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In Good Taste

Introduction to Vermouth

Introduction to Vermouth

What is Vermouth?

You’re out for a night on the town, and you decide that you’re in the mood for a cocktail that makes you feel sophisticated and fancy. You ask the bartender for a martini, or maybe a Manhattan, and you suddenly feel elevated to a new level of elegance. Those delicate, herbal notes in your high-class drink just make you feel so posh.

Huh, herbal… What's giving your cocktail that interesting taste anyway? That would be vermouth! Vermouth is not a liquor or a bitter like you might expect, but rather an aromatized (or infused), fortified wine that’s flavored with herbs and botanicals. Yep, that sophisticated cocktail of yours has wine in it, which in our opinion, makes it even better! Vermouth is having a bit of a renaissance in the US, so let’s take a closer look at this herbal drink and see what makes it so special. 

History and Origin of Vermouth

Alcoholic drinks that have been infused with botanicals are nothing new, but drinking them purely for enjoyment is relatively new in the grand scheme of herbal drinks. Before the 16th century, botanical beverages that are similar to vermouth were used for medicinal purposes and were often infused with wormwood - an herb that has been used for centuries to treat indigestion and stomach problems. 

Before the 16th century, botanical beverages that are similar to Vermouth were used for medicinal purposes and were often infused with wormwood - infographic

The exact history of vermouth is slightly contested, and there are a couple of different versions of this story. Vermouth is the French pronunciation of the German word Wermut, which means wormwood. There is evidence that Germans used fortified wines with wormwood for medicinal purposes as early as the 16th century.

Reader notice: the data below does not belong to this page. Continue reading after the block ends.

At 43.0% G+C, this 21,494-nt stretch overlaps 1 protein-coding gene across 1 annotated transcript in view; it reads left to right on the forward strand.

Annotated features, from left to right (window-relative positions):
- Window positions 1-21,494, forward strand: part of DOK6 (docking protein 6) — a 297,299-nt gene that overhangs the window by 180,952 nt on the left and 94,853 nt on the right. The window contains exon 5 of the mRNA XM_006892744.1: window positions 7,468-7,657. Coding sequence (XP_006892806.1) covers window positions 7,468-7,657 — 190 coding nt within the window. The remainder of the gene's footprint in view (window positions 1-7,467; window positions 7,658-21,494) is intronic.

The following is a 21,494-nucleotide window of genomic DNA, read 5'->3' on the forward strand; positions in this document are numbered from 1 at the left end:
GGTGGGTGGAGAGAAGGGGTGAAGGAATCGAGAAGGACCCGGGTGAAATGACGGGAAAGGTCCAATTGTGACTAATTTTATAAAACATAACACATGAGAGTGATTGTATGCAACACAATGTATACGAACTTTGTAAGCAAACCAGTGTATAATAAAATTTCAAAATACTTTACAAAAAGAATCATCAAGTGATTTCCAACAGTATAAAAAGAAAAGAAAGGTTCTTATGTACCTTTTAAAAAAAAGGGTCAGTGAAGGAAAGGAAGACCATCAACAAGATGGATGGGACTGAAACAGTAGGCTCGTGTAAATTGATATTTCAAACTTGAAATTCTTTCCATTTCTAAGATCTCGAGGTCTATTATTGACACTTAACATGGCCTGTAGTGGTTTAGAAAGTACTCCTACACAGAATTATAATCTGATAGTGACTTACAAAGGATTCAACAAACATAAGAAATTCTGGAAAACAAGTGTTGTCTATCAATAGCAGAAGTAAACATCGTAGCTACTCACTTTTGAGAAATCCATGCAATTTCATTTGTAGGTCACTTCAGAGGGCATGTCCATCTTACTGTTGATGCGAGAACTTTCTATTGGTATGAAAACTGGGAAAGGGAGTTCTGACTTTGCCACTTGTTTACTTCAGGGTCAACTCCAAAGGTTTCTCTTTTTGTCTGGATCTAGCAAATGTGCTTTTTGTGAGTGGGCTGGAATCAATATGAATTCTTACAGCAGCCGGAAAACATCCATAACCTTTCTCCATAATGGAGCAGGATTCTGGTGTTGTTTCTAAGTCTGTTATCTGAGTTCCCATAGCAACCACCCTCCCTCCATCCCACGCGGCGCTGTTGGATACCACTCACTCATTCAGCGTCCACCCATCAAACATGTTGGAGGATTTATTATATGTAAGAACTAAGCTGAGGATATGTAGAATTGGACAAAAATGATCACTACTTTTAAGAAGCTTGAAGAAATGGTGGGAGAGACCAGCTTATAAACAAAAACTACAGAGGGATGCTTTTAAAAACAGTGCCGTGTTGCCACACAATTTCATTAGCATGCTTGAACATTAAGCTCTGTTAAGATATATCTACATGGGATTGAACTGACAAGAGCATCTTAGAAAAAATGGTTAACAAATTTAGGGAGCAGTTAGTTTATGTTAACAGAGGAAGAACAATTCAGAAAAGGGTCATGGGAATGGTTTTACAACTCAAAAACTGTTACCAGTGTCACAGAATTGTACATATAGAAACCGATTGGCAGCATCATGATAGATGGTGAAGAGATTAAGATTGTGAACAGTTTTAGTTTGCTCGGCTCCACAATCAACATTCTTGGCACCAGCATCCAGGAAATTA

Around the same time, “wormwood wine”, a similar product infused with more botanicals, was made in Italy by an Italian merchant named D’Alessio. Soon after this introduction, several competing brands began popping up in eastern and southeastern France. It wasn’t until the mid-17th century that this beverage was referred to as “vermouth” by those who enjoyed it as an aperitif in England.

In another version of the vermouth story, Antonio Benedetto Carpano of Turin, Italy made the first sweet vermouth derived from ancient Roman recipes in 1786. Dry vermouth didn’t make an appearance until 1813 and was created by Joseph Noilly of France. 

Although the exact beginnings of vermouth are unclear, we do know that in the late 19th century, bartenders began using vermouth in a variety of what we now consider classic cocktails, including the Manhattan, Negroni, and Brooklyn. Vermouth then saw a surge in interest in the 1950s thanks to the martini. You can thank Mr. 007, James Bond, for that! Its popularity waned in the late 20th century, but since 2013, it has seen a resurgence in the United States thanks to artisan makers who are taking a different approach than European vermouth producers.